by Mitch Kokai
Senior Political Analyst, John Locke Foundation
The best way to grasp how sociology has managed to make color-blind racism (CBR) seem believable is to study its Newspeak (to continue the Orwell theme).
To many modern sociologists, color blindness is a racist weapon that works, somehow, through whiteness, a scheme of thought invisible to most whites, but revealed by CBR sociology. …
… “Whiteness” is employed as a method of maintaining control over other groups by the “dominant culture.” Hence, “challenging white hegemony” is a major motif for “whiteness studies.” According to Bonilla-Silva, only race traitors (an odd term, since they seem to be the only non-racist whites)—“whites who do not dance to the tune of color blindness”—can escape from whiteness. Color blindness is part of the whiteness strategy and is therefore racist. …
… Above all, in the CBR universe, whiteness is a bearer of privilege. The term itself adds nothing new: white privilege is just the same as black un-privilege: to discriminate against blacks is to privilege non-blacks. But the word is another way to make whites feel bad. …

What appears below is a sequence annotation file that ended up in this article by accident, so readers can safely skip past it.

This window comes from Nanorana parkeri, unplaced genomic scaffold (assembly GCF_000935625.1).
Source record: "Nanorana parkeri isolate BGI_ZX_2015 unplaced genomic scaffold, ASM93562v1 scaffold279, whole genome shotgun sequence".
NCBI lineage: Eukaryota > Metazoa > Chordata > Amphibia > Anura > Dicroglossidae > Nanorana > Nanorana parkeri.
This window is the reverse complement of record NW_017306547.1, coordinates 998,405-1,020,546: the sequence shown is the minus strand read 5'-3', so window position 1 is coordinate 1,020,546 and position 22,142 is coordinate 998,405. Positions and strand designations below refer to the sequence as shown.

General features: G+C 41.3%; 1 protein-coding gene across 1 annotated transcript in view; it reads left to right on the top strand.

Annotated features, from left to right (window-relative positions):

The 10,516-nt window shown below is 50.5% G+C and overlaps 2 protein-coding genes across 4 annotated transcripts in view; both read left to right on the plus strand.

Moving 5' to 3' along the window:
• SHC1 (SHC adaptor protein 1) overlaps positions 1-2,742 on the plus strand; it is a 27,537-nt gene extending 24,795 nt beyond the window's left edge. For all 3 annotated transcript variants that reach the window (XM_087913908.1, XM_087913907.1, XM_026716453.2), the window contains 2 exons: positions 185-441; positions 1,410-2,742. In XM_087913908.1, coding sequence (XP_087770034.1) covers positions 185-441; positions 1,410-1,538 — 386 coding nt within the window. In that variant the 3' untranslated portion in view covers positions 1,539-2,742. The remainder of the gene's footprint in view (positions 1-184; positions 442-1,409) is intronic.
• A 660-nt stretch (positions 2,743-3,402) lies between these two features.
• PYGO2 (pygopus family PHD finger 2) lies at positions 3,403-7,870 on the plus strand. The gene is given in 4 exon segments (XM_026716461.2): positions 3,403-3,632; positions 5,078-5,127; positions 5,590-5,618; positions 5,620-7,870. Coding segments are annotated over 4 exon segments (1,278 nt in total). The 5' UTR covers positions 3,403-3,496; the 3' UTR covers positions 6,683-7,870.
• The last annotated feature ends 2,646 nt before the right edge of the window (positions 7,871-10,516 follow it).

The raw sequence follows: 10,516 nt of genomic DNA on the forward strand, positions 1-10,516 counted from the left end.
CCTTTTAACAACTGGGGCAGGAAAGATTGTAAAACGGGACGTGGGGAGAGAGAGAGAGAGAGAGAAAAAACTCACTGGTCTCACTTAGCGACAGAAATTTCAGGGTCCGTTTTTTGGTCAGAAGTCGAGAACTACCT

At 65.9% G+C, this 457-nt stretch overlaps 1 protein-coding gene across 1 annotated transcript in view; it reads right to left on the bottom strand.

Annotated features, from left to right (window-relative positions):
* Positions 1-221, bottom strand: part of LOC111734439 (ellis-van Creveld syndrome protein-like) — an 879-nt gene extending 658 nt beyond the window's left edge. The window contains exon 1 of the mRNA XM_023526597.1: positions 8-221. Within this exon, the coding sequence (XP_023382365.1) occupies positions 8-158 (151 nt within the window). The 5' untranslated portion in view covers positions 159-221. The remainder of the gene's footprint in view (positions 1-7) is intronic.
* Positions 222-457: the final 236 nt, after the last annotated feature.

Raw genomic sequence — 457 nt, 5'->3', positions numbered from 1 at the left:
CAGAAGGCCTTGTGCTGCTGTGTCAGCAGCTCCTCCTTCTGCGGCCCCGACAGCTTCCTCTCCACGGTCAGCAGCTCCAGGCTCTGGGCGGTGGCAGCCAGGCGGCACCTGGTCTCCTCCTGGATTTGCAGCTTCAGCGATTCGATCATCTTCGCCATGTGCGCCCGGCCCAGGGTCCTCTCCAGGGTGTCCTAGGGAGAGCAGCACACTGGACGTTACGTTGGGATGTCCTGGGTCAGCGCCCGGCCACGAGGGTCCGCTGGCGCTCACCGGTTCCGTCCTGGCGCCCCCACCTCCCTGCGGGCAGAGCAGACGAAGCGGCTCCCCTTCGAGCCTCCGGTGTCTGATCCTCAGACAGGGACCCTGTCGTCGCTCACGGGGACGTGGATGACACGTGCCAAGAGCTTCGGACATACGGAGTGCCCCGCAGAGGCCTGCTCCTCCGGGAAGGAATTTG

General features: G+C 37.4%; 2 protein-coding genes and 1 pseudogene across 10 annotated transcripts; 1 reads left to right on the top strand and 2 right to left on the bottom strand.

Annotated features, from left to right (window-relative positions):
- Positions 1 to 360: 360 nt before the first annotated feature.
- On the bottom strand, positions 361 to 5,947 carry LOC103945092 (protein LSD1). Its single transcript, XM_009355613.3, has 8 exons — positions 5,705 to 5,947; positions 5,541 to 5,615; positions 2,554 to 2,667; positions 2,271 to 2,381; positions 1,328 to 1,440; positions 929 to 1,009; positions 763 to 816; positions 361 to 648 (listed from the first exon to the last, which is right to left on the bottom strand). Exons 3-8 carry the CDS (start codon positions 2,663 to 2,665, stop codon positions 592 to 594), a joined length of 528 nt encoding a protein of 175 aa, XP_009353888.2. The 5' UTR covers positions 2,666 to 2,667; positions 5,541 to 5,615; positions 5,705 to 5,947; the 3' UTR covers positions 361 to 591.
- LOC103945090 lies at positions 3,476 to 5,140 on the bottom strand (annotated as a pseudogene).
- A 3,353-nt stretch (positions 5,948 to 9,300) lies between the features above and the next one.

In CBR social science, the existence of racism tends to be just assumed, proved by numerical disparities, or verified by anecdote, including ridiculous examples such as the admission by a white male interviewed by Bonilla-Silva that “He is not attracted to black women.” If none of that works as proof, racism is related to a wider “systemic” problem.
In off-the-record comments made at an Atlantic staff meeting, Ta-Nehisi Coates, perhaps the most visible black writer on these issues, repeatedly affirmed that if, say, The New Republic was at one time 100 percent white, then it was racist. Apparently, racial disproportion proves racism. The fact that only 1 percent of Caltech’s student body is black, is, therefore, evidence of racism in Coates’s view.